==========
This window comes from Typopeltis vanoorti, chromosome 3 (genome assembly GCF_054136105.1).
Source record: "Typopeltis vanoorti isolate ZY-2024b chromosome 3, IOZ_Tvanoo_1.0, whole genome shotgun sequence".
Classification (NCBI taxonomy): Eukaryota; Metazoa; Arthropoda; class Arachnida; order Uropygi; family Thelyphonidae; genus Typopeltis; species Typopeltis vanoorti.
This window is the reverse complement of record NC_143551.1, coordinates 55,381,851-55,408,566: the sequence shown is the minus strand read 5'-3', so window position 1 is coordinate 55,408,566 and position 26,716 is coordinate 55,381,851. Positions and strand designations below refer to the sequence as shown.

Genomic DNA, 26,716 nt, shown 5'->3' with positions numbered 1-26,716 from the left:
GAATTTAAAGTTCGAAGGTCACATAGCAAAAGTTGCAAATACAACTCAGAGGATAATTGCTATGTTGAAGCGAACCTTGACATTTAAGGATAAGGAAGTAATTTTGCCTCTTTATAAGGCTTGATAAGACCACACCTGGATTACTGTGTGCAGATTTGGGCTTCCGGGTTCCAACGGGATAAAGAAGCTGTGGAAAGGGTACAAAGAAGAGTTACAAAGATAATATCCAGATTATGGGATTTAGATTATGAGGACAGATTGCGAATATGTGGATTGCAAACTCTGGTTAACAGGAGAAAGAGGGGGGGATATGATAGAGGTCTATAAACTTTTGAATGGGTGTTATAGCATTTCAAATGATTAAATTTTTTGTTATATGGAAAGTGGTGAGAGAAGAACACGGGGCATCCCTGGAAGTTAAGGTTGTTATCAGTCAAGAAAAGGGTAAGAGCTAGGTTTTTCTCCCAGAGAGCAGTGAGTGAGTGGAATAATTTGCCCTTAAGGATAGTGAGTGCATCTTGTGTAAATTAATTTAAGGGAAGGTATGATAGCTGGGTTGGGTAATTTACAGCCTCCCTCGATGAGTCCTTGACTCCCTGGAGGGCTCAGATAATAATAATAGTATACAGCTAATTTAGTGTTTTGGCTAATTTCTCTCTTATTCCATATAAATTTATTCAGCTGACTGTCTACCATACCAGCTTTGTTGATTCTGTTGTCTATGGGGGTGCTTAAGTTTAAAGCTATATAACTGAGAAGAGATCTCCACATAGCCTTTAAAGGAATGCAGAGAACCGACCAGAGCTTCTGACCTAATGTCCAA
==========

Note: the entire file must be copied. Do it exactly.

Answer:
This window comes from Typopeltis vanoorti, chromosome 3 (genome assembly GCF_054136105.1).
Source record: "Typopeltis vanoorti isolate ZY-2024b chromosome 3, IOZ_Tvanoo_1.0, whole genome shotgun sequence".
Classification (NCBI taxonomy): Eukaryota; Metazoa; Arthropoda; class Arachnida; order Uropygi; family Thelyphonidae; genus Typopeltis; species Typopeltis vanoorti.
This window is the reverse complement of record NC_143551.1, coordinates 55,381,851-55,408,566: the sequence shown is the minus strand read 5'-3', so window position 1 is coordinate 55,408,566 and position 26,716 is coordinate 55,381,851. Positions and strand designations below refer to the sequence as shown.

Genomic DNA, 26,716 nt, shown 5'->3' with positions numbered 1-26,716 from the left:
GAATTTAAAGTTCGAAGGTCACATAGCAAAAGTTGCAAATACAACTCAGAGGATAATTGCTATGTTGAAGCGAACCTTGACATTTAAGGATAAGGAAGTAATTTTGCCTCTTTATAAGGCTTGATAAGACCACACCTGGATTACTGTGTGCAGATTTGGGCTTCCGGGTTCCAACGGGATAAAGAAGCTGTGGAAAGGGTACAAAGAAGAGTTACAAAGATAATATCCAGATTATGGGATTTAGATTATGAGGACAGATTGCGAATATGTGGATTGCAAACTCTGGTTAACAGGAGAAAGAGGGGGGGATATGATAGAGGTCTATAAACTTTTGAATGGGTGTTATAGCATTTCAAATGATTAAATTTTTTGTTATATGGAAAGTGGTGAGAGAAGAACACGGGGCATCCCTGGAAGTTAAGGTTGTTATCAGTCAAGAAAAGGGTAAGAGCTAGGTTTTTCTCCCAGAGAGCAGTGAGTGAGTGGAATAATTTGCCCTTAAGGATAGTGAGTGCATCTTGTGTAAATTAATTTAAGGGAAGGTATGATAGCTGGGTTGGGTAATTTACAGCCTCCCTCGATGAGTCCTTGACTCCCTGGAGGGCTCAGATAATAATAATAGTATACAGCTAATTTAGTGTTTTGGCTAATTTCTCTCTTATTCCATATAAATTTATTCAGCTGACTGTCTACCATACCAGCTTTGTTGATTCTGTTGTCTATGGGGGTGCTTAAGTTTAAAGCTATATAACTGAGAAGAGATCTCCACATAGCCTTTAAAGGAATGCAGAGAACCGACCAGAGCTTCTGACCTAATGTCCAA